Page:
Rushed Reactions: Iowa 73, Northwestern 59

Posted by Chris Johnson on March 15th, 2013


Chris Johnson is a Big Ten correspondent and RTC columnist. He filed this report from the United Center Thursday night. He can be reached @ChrisDJohnsonn

A scorching hot start from Iowa teetered on the verge of a huge blowout. Northwestern fought back to make the final score, 73-59, a respectable season-ending finish. The Hawkeyes will advance to Friday’s quarterfinals to face Michigan State. Here are three quick takes from Iowa’s opening-round win.

Strong defense helped Iowa get past Northwestern in the opening round of the Big Ten Tournament Thursday night (Getty Images).

Strong defense helped Iowa get past Northwestern in the opening round of the Big Ten Tournament Thursday night (Getty Images).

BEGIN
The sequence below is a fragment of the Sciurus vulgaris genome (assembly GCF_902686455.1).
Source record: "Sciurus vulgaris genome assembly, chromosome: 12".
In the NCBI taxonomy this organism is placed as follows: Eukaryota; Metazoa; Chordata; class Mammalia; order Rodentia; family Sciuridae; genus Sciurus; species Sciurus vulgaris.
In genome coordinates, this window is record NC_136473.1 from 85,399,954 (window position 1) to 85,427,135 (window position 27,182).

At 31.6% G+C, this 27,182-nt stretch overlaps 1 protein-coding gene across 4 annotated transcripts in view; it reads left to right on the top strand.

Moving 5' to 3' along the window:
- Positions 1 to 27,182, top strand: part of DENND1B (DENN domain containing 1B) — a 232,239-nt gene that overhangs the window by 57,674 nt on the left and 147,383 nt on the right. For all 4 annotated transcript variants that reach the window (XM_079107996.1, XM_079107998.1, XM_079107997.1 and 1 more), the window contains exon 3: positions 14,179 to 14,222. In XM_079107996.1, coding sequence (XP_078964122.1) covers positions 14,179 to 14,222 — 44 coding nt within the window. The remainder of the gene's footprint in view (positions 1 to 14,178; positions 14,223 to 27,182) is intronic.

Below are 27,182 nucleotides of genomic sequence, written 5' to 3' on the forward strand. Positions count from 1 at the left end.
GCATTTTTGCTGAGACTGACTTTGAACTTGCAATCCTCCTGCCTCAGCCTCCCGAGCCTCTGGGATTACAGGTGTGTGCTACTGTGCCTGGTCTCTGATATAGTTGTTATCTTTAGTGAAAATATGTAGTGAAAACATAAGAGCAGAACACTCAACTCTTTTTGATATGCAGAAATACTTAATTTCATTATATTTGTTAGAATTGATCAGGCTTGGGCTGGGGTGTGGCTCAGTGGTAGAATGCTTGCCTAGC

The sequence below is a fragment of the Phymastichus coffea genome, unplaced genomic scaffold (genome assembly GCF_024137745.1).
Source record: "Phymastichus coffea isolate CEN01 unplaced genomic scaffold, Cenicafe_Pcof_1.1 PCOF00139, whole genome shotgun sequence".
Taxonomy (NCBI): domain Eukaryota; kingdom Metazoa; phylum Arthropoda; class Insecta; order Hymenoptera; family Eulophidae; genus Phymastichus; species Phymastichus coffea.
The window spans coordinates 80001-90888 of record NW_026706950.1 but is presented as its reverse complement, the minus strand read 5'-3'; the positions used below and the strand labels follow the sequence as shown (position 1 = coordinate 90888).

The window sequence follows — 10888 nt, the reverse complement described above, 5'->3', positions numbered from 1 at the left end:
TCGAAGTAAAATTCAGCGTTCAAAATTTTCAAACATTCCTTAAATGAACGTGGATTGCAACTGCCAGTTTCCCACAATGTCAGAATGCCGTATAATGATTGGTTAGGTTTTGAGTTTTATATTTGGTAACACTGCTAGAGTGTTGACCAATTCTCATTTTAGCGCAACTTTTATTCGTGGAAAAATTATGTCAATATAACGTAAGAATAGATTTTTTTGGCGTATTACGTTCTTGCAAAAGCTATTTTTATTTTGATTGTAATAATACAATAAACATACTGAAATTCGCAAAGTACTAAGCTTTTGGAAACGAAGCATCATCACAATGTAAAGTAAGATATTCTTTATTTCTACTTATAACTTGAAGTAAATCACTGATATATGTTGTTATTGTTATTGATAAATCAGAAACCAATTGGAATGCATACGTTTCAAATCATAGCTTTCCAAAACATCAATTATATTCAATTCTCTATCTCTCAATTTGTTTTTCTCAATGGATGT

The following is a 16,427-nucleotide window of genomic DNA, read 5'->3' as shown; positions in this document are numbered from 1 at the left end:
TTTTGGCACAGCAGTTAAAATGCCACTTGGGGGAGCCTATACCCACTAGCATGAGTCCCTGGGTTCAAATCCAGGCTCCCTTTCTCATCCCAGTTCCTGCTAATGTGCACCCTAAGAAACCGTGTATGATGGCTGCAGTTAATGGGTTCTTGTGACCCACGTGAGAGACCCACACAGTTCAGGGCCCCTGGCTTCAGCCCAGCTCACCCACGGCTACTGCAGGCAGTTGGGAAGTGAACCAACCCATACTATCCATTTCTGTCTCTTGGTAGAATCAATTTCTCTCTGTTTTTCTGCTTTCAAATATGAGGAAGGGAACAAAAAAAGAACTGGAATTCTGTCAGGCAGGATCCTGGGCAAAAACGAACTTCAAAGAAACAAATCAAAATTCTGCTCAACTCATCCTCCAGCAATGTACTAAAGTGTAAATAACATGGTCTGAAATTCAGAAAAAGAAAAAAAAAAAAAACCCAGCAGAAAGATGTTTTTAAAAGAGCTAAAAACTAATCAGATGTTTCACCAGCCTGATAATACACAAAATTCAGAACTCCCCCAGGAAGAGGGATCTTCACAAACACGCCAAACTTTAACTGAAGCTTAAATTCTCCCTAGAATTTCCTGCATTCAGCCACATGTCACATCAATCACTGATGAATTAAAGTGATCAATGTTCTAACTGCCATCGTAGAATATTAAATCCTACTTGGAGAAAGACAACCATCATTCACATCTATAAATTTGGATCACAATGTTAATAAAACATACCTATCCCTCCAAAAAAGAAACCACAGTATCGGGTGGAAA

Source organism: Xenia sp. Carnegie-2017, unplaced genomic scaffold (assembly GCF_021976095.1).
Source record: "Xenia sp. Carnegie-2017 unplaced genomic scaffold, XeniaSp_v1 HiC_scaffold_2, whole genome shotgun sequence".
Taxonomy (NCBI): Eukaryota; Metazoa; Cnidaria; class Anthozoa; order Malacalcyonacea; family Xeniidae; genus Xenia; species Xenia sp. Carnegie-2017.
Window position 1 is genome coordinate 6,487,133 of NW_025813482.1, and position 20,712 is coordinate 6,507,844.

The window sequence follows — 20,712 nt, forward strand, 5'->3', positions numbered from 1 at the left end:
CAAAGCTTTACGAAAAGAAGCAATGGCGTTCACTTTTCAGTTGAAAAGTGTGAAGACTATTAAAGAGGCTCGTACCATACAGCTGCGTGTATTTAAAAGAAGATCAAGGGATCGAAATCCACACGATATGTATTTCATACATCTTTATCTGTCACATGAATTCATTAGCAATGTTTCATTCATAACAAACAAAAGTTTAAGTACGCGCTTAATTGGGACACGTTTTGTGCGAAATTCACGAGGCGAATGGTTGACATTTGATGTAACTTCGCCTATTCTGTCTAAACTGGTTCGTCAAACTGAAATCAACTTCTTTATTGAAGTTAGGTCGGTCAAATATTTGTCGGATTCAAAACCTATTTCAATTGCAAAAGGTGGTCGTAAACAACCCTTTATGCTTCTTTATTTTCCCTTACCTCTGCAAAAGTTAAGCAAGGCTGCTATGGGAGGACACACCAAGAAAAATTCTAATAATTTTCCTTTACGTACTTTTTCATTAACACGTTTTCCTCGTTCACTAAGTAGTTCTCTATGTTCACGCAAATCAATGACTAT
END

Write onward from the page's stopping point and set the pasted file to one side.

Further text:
1. Iowa Is On A Bubble Mission, But Don’t Tell Devyn Marble That. Other than top-level seeding implications, and maybe Indiana’s locational preferences, the most intriguing outfit heading into the Big Ten Tournament this weekend was Iowa. Why? The Hawkeyes exist on the crest of the bubble tipping point. Their postseason fate, more than any other team in Chicago, will be decided based on what they do in the Big Ten Tournament. Beating Northwestern won’t put the Hawkeyes over the top – Iowa still owns that prohibitive 319th-ranked non-conference schedule, a few ugly losses and a short supply of good wins to make up the difference. One more big chip – hello, Michigan State quarterfinal opportunity – might just get Fran McCaffery’s team safely into the field. For his part, McCaffery is satisfied with where his team stands in the at-large picture. “To me, I am very comfortable with our resume right now. I think we deserve to be in,” he said in the postgame press conference. McCaffery even name-checked his team’s impressive “KenPom” rankings (The Hawkeyes own a top-25 efficiency defense and rank 30th overall in Pomeroy’s system) to back up Iowa’s credentials. His case is a valid one; Iowa has been weighed down, perception-wise, by a confluence of poor non-conference scheduling and the national spotlight of the upper reaches of the Big Ten. But the nitty gritty RPI-dominated  facts are the facts that matter – not the reality-based efficiency facts McCaffery referred to – and those facts say this: Iowa probably needs to beat Michigan State tomorrow to make the field of 68.